The Gemora proceeds to explain the dispute between the Tanna Kamma and Rabban Gamliel. The argument must be if it is permitted for the mourner to engage in marital relations during the Shabbos of shiva. The dispute is dependent on whether there is an obligation to observe the laws of mourning on Shabbos or not.
The Gemora rejects this explanation: Perhaps the Tanna Kamma prohibited the mourner from engaging in marital relations only because the deceased is lying before him; and perhaps Rabban Gamliel permitted it because it was before the burial and the laws of mourning did not yet take effect. (23b)
Rabbi Yochanan inquired of Shmuel: Is a mourner obligated to observe the laws of mourning on Shabbos? Shmuel responded: The laws of mourning should not be observed on Shabbos, even in the privacy of his home. (24a)
INSIGHTS TO THE DAF
SIMCHA ON SHABBOS
Tosfos states that on Shabbos, the laws of mourning can apply because Scripture does not write regarding Shabbos that it is a day of simcha, happiness and therefore mourning will not be in direct contrast to the Shabbos. There is an obligation to rejoice on a festival and that is why the laws of mourning do not apply then.
Tosfos in Kesuvos (7b) writes that one should enhance the Shabbos with rejoicing and feasting. This would indicate that there is an obligation of simcha on Shabbos.
The Nimukei Yosef (19a) states explicitly that there is an obligation for oneg, pleasure on Shabbos but not simcha. The Gemora Shabbos (62b) states that there is a clear distinction between oneg and simcha.
The Sifri in Parshas Bahaloscha expounds on the verse U’veyom simchaschem, this is referring to Shabbos. The Zohar constantly refers to Shabbos as a yuma d’chedvasa, a day of happiness. The Taz (O”C 688:8) cites a Yerushalmi that one has an obligation to conduct himself with simcha on Shabbos.
The Toras Chaim (at the end of Chulin) concludes that there is no obligation to be b’simcha physically on Shabbos (such as eating and drinking), but there is an obligation for a spiritual simcha. The Sefer Chasidim writes that this can be accomplished through the studying of Torah as it is written Pikudei Hashem yeshrim mesamchei leiv.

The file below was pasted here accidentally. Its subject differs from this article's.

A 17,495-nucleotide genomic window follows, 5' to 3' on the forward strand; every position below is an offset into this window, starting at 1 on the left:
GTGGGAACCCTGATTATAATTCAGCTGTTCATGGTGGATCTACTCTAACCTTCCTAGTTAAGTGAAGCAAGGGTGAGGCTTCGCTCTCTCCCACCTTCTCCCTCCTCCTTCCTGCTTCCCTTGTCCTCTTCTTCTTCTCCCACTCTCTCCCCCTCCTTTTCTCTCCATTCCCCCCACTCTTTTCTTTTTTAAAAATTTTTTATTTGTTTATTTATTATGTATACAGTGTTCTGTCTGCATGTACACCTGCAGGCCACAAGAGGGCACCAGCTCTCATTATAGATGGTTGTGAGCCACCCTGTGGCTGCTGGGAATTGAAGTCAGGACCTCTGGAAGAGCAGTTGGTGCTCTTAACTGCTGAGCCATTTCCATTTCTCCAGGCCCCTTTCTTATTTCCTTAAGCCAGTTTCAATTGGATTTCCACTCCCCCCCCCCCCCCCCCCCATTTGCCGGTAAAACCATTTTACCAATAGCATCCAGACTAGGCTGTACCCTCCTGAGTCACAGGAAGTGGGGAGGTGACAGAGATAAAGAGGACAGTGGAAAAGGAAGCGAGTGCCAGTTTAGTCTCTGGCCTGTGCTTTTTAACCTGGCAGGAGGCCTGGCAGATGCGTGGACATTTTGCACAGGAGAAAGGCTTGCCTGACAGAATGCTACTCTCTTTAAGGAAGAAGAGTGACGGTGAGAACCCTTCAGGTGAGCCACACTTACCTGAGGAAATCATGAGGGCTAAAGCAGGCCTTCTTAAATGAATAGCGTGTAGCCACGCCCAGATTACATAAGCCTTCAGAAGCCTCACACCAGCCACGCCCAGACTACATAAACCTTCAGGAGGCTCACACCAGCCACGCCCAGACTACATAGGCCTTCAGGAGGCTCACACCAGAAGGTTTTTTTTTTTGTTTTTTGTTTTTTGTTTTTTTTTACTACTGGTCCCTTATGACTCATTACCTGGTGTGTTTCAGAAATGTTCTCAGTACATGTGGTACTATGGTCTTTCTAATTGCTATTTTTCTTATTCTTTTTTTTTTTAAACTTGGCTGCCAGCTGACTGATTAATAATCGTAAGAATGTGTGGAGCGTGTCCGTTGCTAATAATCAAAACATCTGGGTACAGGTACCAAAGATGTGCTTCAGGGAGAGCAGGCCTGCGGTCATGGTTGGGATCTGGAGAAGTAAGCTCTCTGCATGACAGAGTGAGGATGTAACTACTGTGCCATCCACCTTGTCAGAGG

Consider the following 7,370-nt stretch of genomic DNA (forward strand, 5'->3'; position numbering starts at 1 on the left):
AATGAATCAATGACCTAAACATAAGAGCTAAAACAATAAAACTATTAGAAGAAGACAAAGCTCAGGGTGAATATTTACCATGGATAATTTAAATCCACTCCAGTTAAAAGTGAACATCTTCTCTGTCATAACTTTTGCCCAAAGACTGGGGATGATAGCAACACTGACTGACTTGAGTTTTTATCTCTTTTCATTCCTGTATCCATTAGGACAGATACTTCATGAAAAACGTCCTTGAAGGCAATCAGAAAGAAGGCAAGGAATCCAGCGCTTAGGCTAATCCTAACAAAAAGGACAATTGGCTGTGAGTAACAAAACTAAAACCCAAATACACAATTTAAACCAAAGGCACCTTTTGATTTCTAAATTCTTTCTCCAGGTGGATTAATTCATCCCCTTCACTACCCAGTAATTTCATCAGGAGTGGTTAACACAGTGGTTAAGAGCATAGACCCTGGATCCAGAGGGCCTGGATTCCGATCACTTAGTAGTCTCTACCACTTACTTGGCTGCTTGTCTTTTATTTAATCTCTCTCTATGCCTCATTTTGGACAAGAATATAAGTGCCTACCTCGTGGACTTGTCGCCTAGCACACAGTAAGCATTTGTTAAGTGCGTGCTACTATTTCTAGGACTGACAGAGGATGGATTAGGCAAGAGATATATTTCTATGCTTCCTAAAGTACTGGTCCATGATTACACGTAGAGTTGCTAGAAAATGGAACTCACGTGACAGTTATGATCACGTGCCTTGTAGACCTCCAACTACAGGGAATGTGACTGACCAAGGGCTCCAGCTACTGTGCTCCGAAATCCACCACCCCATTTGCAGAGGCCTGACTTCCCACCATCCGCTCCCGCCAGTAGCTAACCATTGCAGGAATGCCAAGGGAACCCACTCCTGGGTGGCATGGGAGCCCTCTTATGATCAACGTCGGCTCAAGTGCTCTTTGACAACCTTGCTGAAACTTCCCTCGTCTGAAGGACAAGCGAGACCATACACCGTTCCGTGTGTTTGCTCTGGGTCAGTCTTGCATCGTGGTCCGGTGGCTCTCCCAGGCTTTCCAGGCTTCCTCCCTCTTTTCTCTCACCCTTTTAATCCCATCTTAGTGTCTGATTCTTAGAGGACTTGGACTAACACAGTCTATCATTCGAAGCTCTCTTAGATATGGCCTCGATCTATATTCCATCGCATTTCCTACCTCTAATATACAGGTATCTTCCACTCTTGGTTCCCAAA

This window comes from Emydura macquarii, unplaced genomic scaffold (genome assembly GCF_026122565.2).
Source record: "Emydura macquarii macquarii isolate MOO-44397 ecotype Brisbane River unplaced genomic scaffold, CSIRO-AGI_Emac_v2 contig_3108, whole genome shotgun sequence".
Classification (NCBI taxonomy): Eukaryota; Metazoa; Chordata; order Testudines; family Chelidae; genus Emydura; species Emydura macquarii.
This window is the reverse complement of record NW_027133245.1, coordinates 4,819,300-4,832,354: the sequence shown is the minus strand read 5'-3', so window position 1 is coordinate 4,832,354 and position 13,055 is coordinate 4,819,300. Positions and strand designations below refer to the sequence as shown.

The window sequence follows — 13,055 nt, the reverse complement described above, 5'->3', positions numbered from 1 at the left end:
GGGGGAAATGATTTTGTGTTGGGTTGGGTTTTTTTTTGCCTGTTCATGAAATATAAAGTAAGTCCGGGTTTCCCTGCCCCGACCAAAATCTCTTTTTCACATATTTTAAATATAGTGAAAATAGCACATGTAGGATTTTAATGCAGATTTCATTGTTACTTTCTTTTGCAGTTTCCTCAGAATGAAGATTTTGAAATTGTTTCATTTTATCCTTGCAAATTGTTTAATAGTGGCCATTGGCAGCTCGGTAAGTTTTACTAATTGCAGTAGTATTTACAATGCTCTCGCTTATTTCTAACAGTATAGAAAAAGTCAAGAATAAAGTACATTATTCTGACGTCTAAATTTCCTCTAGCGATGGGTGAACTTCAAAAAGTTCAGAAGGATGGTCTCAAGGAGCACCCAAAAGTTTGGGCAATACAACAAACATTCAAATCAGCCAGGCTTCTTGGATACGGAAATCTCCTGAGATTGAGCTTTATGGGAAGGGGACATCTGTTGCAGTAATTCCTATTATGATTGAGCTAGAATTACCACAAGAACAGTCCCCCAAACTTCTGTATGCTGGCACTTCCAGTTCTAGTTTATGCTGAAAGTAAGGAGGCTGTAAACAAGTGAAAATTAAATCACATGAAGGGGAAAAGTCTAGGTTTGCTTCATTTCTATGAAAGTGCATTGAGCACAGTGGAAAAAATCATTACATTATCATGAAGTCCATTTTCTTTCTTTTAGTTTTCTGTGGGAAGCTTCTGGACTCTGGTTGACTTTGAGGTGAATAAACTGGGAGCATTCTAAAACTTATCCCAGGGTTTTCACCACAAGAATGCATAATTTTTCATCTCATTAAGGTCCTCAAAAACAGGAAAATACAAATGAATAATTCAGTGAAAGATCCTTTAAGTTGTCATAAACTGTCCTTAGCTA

An interesting question: Nusach Sfard says “Yismechu b’malchuscha shomrei Shabbos” in all Shemoneh Esrei’s on Shabbos. Evidently, there is an obligation of simchah on Shabbos. Nusach Ashkenaz, however, disagrees and only inserts those words by Mussaf, where, the Brisker Rav explains, the korbanos required simchah. Shabbos, they seem to maintain, does not require simchah.
In Kabbalas Shabbos, however, there is a reversal: Nusach Ashkenaz says “Gam b’simchah u’v’tzahalah.” Nusach Sfard replaces those words with “Gam b’rinah u’v’tzahalah.” What is the explanation for the switch?
By: Revach l’Daf
Abaye Changes His Position Three Times
Abaye was a Kohen and was eligible to receive the coveted Zro’a, L’Chayayin, and Keiva, shoulder, tongue, and stomach of every animal slaughtered. The gemara Chulin (133a) tells us that initially, Abaye in his enthusiasm to show how important the mitzva is, used to grab these pieces of meat from the people who slaughtered the animal. Later when he heard that the pasuk says these pieces should be “given” to the Kohen, he stopped taking them himself but started to tell the people to give it to him. When he heard that the Navi criticized the children of Shmuel HaNavi for “asking” for the Matanos, he stopped asking but continued to accept them when offered. When he heard the Braisa says that the modest Kohanim would pass on the opportunity to get a piece of the holy Lechem HaPanim while the aggressive ones would grab, he stopped accepting altogether.
The Mei Shiloach says that the nature of a person whose opinion is attacked or even questioned, is to stand up and defend himself vigorously. This is especially of a person of stature and even more so when it comes to his personal conduct. Admitting error puts a blemish on his past behavior, which a public persona has trouble dealing with both on his own account and that of his position.
Abaye exhibited the exact opposite behavior. Despite that after his own internal lengthy debate, he decided that grabbing the Matanos showed the most respect for the Mitzvos, as soon as he even “heard” that his way may not be correct, rather than defend himself he chose to change his ways. Still when that did not prove sufficient to stem the voices of dissent, Abaye once again altered his behavior without any argument. And then he did it for third time. Could you imagine the shame of a Gadol HaDor swallowing his pride three times over the same issue?
Abaye, says the Mei Shiloach, set an example how all of ones conduct must be totally L’Shem Shamayim without any consideration of one’s own ego. One must always seek the truth no matter what is at stake for him personally.
L’zecher Nishmas HaRav Raphael Dov ben HaRav Yosef Yechezkel Marcus O”H